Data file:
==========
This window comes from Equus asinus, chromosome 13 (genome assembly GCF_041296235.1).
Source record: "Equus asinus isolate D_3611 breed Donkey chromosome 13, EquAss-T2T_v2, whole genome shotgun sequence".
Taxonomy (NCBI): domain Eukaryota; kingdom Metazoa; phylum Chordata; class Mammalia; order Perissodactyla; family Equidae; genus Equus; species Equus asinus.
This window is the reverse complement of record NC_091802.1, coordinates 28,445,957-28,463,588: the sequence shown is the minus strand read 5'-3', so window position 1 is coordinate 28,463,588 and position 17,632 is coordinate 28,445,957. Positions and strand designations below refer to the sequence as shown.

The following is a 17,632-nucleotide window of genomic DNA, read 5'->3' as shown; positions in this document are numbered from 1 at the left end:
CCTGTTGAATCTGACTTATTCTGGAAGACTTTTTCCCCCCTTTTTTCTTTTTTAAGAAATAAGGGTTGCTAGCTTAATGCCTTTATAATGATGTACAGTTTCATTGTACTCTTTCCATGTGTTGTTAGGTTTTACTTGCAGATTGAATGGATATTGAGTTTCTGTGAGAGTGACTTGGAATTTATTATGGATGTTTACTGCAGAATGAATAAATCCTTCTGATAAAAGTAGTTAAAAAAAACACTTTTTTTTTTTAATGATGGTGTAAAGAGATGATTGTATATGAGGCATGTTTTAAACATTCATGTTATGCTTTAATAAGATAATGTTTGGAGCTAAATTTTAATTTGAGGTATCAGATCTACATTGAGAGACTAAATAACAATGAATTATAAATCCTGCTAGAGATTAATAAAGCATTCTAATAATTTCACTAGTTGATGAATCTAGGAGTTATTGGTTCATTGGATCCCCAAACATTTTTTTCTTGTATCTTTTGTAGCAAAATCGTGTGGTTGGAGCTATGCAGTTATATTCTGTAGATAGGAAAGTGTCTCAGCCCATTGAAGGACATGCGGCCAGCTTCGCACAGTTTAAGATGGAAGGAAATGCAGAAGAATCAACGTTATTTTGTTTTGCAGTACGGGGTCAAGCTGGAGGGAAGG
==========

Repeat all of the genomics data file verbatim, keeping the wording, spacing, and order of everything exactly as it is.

This window comes from Equus asinus, chromosome 13 (genome assembly GCF_041296235.1).
Source record: "Equus asinus isolate D_3611 breed Donkey chromosome 13, EquAss-T2T_v2, whole genome shotgun sequence".
Taxonomy (NCBI): domain Eukaryota; kingdom Metazoa; phylum Chordata; class Mammalia; order Perissodactyla; family Equidae; genus Equus; species Equus asinus.
This window is the reverse complement of record NC_091802.1, coordinates 28,445,957-28,463,588: the sequence shown is the minus strand read 5'-3', so window position 1 is coordinate 28,463,588 and position 17,632 is coordinate 28,445,957. Positions and strand designations below refer to the sequence as shown.

The following is a 17,632-nucleotide window of genomic DNA, read 5'->3' as shown; positions in this document are numbered from 1 at the left end:
CCTGTTGAATCTGACTTATTCTGGAAGACTTTTTCCCCCCTTTTTTCTTTTTTAAGAAATAAGGGTTGCTAGCTTAATGCCTTTATAATGATGTACAGTTTCATTGTACTCTTTCCATGTGTTGTTAGGTTTTACTTGCAGATTGAATGGATATTGAGTTTCTGTGAGAGTGACTTGGAATTTATTATGGATGTTTACTGCAGAATGAATAAATCCTTCTGATAAAAGTAGTTAAAAAAAACACTTTTTTTTTTTAATGATGGTGTAAAGAGATGATTGTATATGAGGCATGTTTTAAACATTCATGTTATGCTTTAATAAGATAATGTTTGGAGCTAAATTTTAATTTGAGGTATCAGATCTACATTGAGAGACTAAATAACAATGAATTATAAATCCTGCTAGAGATTAATAAAGCATTCTAATAATTTCACTAGTTGATGAATCTAGGAGTTATTGGTTCATTGGATCCCCAAACATTTTTTTCTTGTATCTTTTGTAGCAAAATCGTGTGGTTGGAGCTATGCAGTTATATTCTGTAGATAGGAAAGTGTCTCAGCCCATTGAAGGACATGCGGCCAGCTTCGCACAGTTTAAGATGGAAGGAAATGCAGAAGAATCAACGTTATTTTGTTTTGCAGTACGGGGTCAAGCTGGAGGGAAGG